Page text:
U.S. consumer online spending in 2007 was reported to break the 200 billion mark. Even though the article is four years old I’m assuming that the current amount has either held or is larger. It wouldn’t matter though, when I finally get to the point of this, I’ll still be right.
It’s no secret you can find anything on the internet from buying Cupcake cars to selling babies. Seriously try it. Just like you can find a picture or video of a monkey riding anything on the internet,
google: monkey riding a…., and see what happens. The latest in a monkey riding something, a segway.
My problem with online spending in this country isn’t that it fosters our pathological need for instant gratification, compulsive spending, or that it’s harmful to dolphins. I’m a fan of all that. My problem occurs when it comes to part of the address form prompting me to put in my country, I have to scroll down through every other non-contributing, economic DZ, too tiny to find on a globe, non-computer owning country on the planet before I get to the God blessed U.S. of A.
Seriously though, why isn’t the U.S. at the TOP of that list. No one spends more money online than the U.S. That’s a fact. I just made it. Some of you will argue that China spends more money online, but you would be wrong, they don’t in fact, because anything they want to buy they can get at the factory down the street where their six year old works. Which is ironic, because the Mac computer their six year old builds, would be awesome for online buying.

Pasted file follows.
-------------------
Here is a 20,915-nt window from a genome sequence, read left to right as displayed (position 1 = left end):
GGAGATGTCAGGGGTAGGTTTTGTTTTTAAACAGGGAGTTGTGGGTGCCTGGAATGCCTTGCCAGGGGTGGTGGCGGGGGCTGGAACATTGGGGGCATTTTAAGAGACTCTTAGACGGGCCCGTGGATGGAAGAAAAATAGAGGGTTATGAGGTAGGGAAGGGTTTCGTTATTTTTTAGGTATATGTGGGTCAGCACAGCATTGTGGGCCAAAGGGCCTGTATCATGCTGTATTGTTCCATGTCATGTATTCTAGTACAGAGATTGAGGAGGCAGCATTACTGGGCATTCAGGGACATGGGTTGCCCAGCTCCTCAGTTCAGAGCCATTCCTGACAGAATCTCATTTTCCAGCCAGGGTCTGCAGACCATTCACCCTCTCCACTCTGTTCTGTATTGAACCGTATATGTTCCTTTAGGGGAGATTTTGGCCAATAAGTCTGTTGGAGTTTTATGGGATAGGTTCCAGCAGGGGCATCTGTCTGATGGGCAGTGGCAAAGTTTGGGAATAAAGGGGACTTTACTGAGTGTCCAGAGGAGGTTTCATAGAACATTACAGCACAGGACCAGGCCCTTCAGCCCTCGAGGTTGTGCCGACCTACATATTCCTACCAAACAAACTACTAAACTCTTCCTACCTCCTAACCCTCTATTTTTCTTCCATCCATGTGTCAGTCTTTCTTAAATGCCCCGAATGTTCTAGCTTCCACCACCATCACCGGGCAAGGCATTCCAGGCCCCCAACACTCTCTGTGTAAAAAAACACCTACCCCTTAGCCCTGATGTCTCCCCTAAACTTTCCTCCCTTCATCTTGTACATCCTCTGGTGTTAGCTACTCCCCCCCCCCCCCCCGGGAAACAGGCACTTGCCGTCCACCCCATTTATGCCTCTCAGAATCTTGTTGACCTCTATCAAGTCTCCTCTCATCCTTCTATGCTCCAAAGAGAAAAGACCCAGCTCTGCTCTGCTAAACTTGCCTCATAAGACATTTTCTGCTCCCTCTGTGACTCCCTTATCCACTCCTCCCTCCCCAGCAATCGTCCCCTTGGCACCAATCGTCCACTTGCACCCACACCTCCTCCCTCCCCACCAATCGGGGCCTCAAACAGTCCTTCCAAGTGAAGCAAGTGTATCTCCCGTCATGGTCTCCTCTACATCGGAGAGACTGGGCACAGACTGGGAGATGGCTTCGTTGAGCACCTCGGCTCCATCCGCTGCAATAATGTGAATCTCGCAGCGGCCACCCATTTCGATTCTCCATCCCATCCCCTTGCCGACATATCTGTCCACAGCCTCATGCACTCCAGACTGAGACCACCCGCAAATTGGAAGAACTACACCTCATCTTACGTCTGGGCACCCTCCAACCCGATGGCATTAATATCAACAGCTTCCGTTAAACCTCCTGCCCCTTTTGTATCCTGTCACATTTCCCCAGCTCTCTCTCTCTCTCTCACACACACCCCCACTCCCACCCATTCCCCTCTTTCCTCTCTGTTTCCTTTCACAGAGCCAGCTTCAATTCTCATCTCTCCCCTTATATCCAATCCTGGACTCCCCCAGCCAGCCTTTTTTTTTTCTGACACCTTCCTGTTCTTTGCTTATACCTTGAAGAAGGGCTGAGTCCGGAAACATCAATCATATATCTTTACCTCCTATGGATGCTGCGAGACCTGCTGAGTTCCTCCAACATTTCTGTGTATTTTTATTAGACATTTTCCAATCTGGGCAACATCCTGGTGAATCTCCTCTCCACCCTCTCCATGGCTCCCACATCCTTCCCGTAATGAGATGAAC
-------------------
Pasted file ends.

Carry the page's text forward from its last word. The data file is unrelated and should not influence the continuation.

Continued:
I would seek out businesses that put the U.S. at the top of their country prompt. I don’t care what they sell. Not true. I care a little. But that brings me to a more esoteric (don’t actually know what that word means) question. Why don’t the businesses I prefer to shop at online do that already? Could it be that I am drawn to businesses that adhere to a multicultural philosophy that basically says, “although we know from our stupid expensive data mining software research the only people buying our products live in the metropolitan U.S., we still feel like Albanians would be highly offended to find out the U.S. appeared above them on our alphabetical country list. And by find out we mean, their cousin in N.J who has a computer would have to tell them.” Possibly, but that has deeper implications I will never explore.
Uncomfortable inner conflict aside, I’m not so insensitive as the executive jerks who run the places where I shop to suggest that Albanians don’t own computers. I’m just saying that if the bulk of your market lives in one particular country, don’t make them have to work (and by work I mean scroll through 300 other nations) to spend money on your stuff. That’s all.